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Henrik Ibsen – A Doll’s House

This month we read a play written by the Norwegian playwright Henrik Ibsen, A Doll’s House, that deals with the fate of a married woman, who, at that time in Norway, lacked reasonable opportunities for self-fulfillment in a male-dominated world. Despite the fact that Ibsen denied it was his intent to write a feminist play, it was a great sensation at the time and caused a “storm of outraged controversy” that went beyond the theater to the world of newspapers and society.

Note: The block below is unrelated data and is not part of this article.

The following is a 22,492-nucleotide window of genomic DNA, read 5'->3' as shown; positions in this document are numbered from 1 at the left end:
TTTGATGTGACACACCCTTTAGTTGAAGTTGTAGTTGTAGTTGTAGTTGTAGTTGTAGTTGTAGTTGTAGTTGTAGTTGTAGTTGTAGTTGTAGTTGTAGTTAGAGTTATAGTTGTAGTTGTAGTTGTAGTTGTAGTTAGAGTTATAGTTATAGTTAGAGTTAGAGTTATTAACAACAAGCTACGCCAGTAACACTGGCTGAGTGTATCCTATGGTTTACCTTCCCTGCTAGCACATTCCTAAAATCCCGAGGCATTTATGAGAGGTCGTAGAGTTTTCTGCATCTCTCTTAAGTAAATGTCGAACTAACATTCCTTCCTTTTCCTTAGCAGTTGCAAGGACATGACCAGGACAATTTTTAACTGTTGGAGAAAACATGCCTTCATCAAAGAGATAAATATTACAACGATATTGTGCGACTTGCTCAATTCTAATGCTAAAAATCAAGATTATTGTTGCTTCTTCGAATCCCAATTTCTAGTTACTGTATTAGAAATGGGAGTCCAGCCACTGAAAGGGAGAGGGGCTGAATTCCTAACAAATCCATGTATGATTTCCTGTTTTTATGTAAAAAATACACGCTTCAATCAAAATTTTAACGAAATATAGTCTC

Ibsen had completely rewritten the rules of drama with a realism which was to be adopted by Chekhov and others, and which we see in the theater to this day. He is the most frequently performed dramatist in the world after Shakespeare, and A Doll’s House was the world’s most performed play in 2006.

Bringing Imaginary Circumstances To Life

I was part of an acting workshop recently in which we explored how careful attention and deep listening can result in more authenticity in our stage performances. In this post I write about some of my insights and discoveries from that magical day.